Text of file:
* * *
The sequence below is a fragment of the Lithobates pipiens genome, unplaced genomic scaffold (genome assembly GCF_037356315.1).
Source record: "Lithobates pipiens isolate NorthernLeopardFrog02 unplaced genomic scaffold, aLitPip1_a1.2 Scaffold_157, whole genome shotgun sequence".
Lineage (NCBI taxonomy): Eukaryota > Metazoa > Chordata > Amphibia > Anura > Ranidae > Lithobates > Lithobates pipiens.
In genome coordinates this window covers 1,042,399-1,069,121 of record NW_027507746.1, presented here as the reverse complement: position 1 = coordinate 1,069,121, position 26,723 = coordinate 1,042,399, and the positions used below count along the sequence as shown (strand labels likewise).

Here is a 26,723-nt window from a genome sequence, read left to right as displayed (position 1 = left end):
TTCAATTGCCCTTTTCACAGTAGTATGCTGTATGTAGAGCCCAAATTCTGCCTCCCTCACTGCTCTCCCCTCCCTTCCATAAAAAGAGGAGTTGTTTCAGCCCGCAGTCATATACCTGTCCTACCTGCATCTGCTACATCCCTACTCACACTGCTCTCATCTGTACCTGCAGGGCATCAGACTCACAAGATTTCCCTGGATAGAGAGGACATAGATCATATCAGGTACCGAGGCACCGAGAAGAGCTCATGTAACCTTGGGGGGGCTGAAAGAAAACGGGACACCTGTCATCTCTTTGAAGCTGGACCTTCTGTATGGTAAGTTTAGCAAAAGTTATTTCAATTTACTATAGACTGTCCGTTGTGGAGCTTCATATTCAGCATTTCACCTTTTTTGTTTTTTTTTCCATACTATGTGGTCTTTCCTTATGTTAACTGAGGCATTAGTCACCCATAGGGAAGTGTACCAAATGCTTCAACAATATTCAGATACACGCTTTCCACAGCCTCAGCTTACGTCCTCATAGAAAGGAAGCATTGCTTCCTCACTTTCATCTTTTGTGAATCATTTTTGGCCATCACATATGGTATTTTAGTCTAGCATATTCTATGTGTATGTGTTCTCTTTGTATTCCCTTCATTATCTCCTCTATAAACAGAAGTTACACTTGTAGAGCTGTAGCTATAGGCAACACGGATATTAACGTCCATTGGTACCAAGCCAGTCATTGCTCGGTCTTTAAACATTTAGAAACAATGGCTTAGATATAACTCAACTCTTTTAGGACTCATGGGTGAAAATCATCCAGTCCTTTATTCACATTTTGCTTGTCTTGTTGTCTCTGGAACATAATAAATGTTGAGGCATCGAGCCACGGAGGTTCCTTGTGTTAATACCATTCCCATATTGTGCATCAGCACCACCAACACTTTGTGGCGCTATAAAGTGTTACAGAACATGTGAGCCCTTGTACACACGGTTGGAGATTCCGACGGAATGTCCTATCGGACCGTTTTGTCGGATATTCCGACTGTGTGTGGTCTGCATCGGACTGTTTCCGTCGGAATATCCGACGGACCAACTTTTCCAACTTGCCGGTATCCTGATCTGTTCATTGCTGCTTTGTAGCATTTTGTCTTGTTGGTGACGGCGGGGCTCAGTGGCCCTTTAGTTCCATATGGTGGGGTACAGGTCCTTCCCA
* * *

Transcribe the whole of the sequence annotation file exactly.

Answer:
The sequence below is a fragment of the Lithobates pipiens genome, unplaced genomic scaffold (genome assembly GCF_037356315.1).
Source record: "Lithobates pipiens isolate NorthernLeopardFrog02 unplaced genomic scaffold, aLitPip1_a1.2 Scaffold_157, whole genome shotgun sequence".
Lineage (NCBI taxonomy): Eukaryota > Metazoa > Chordata > Amphibia > Anura > Ranidae > Lithobates > Lithobates pipiens.
In genome coordinates this window covers 1,042,399-1,069,121 of record NW_027507746.1, presented here as the reverse complement: position 1 = coordinate 1,069,121, position 26,723 = coordinate 1,042,399, and the positions used below count along the sequence as shown (strand labels likewise).

Here is a 26,723-nt window from a genome sequence, read left to right as displayed (position 1 = left end):
TTCAATTGCCCTTTTCACAGTAGTATGCTGTATGTAGAGCCCAAATTCTGCCTCCCTCACTGCTCTCCCCTCCCTTCCATAAAAAGAGGAGTTGTTTCAGCCCGCAGTCATATACCTGTCCTACCTGCATCTGCTACATCCCTACTCACACTGCTCTCATCTGTACCTGCAGGGCATCAGACTCACAAGATTTCCCTGGATAGAGAGGACATAGATCATATCAGGTACCGAGGCACCGAGAAGAGCTCATGTAACCTTGGGGGGGCTGAAAGAAAACGGGACACCTGTCATCTCTTTGAAGCTGGACCTTCTGTATGGTAAGTTTAGCAAAAGTTATTTCAATTTACTATAGACTGTCCGTTGTGGAGCTTCATATTCAGCATTTCACCTTTTTTGTTTTTTTTTCCATACTATGTGGTCTTTCCTTATGTTAACTGAGGCATTAGTCACCCATAGGGAAGTGTACCAAATGCTTCAACAATATTCAGATACACGCTTTCCACAGCCTCAGCTTACGTCCTCATAGAAAGGAAGCATTGCTTCCTCACTTTCATCTTTTGTGAATCATTTTTGGCCATCACATATGGTATTTTAGTCTAGCATATTCTATGTGTATGTGTTCTCTTTGTATTCCCTTCATTATCTCCTCTATAAACAGAAGTTACACTTGTAGAGCTGTAGCTATAGGCAACACGGATATTAACGTCCATTGGTACCAAGCCAGTCATTGCTCGGTCTTTAAACATTTAGAAACAATGGCTTAGATATAACTCAACTCTTTTAGGACTCATGGGTGAAAATCATCCAGTCCTTTATTCACATTTTGCTTGTCTTGTTGTCTCTGGAACATAATAAATGTTGAGGCATCGAGCCACGGAGGTTCCTTGTGTTAATACCATTCCCATATTGTGCATCAGCACCACCAACACTTTGTGGCGCTATAAAGTGTTACAGAACATGTGAGCCCTTGTACACACGGTTGGAGATTCCGACGGAATGTCCTATCGGACCGTTTTGTCGGATATTCCGACTGTGTGTGGTCTGCATCGGACTGTTTCCGTCGGAATATCCGACGGACCAACTTTTCCAACTTGCCGGTATCCTGATCTGTTCATTGCTGCTTTGTAGCATTTTGTCTTGTTGGTGACGGCGGGGCTCAGTGGCCCTTTAGTTCCATATGGTGGGGTACAGGTCCTTCCCA